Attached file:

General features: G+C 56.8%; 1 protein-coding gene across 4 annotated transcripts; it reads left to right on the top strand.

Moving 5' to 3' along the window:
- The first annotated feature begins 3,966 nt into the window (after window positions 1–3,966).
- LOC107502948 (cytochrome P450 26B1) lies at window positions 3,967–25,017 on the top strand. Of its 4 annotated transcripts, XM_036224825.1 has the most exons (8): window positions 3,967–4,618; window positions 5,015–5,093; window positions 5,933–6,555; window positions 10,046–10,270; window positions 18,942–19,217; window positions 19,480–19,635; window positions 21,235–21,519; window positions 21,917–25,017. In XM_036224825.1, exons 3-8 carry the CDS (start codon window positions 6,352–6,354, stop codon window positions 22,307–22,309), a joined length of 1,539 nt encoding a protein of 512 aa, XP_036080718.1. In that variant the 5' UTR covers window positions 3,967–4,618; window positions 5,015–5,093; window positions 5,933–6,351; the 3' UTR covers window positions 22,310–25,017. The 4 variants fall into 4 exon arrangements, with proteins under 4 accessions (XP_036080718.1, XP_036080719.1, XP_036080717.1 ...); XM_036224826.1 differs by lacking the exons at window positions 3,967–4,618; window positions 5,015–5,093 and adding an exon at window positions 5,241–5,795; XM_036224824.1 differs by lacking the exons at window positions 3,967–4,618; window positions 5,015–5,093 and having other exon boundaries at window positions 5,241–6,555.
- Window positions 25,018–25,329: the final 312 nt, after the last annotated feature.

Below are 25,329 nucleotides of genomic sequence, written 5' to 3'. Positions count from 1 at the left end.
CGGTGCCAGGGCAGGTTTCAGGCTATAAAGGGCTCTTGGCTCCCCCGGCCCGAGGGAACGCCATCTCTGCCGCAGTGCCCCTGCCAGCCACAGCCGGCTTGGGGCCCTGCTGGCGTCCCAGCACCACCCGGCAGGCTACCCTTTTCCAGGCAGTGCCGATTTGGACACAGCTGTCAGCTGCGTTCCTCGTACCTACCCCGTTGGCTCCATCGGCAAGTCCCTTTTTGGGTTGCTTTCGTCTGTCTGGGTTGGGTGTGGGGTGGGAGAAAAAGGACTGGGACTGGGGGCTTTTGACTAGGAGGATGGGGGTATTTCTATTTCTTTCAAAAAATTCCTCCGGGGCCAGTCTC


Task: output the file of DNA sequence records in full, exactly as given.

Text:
General features: G+C 56.8%; 1 protein-coding gene across 4 annotated transcripts; it reads left to right on the top strand.

Moving 5' to 3' along the window:
- The first annotated feature begins 3,966 nt into the window (after window positions 1–3,966).
- LOC107502948 (cytochrome P450 26B1) lies at window positions 3,967–25,017 on the top strand. Of its 4 annotated transcripts, XM_036224825.1 has the most exons (8): window positions 3,967–4,618; window positions 5,015–5,093; window positions 5,933–6,555; window positions 10,046–10,270; window positions 18,942–19,217; window positions 19,480–19,635; window positions 21,235–21,519; window positions 21,917–25,017. In XM_036224825.1, exons 3-8 carry the CDS (start codon window positions 6,352–6,354, stop codon window positions 22,307–22,309), a joined length of 1,539 nt encoding a protein of 512 aa, XP_036080718.1. In that variant the 5' UTR covers window positions 3,967–4,618; window positions 5,015–5,093; window positions 5,933–6,351; the 3' UTR covers window positions 22,310–25,017. The 4 variants fall into 4 exon arrangements, with proteins under 4 accessions (XP_036080718.1, XP_036080719.1, XP_036080717.1 ...); XM_036224826.1 differs by lacking the exons at window positions 3,967–4,618; window positions 5,015–5,093 and adding an exon at window positions 5,241–5,795; XM_036224824.1 differs by lacking the exons at window positions 3,967–4,618; window positions 5,015–5,093 and having other exon boundaries at window positions 5,241–6,555.
- Window positions 25,018–25,329: the final 312 nt, after the last annotated feature.

Below are 25,329 nucleotides of genomic sequence, written 5' to 3'. Positions count from 1 at the left end.
CGGTGCCAGGGCAGGTTTCAGGCTATAAAGGGCTCTTGGCTCCCCCGGCCCGAGGGAACGCCATCTCTGCCGCAGTGCCCCTGCCAGCCACAGCCGGCTTGGGGCCCTGCTGGCGTCCCAGCACCACCCGGCAGGCTACCCTTTTCCAGGCAGTGCCGATTTGGACACAGCTGTCAGCTGCGTTCCTCGTACCTACCCCGTTGGCTCCATCGGCAAGTCCCTTTTTGGGTTGCTTTCGTCTGTCTGGGTTGGGTGTGGGGTGGGAGAAAAAGGACTGGGACTGGGGGCTTTTGACTAGGAGGATGGGGGTATTTCTATTTCTTTCAAAAAATTCCTCCGGGGCCAGTCTC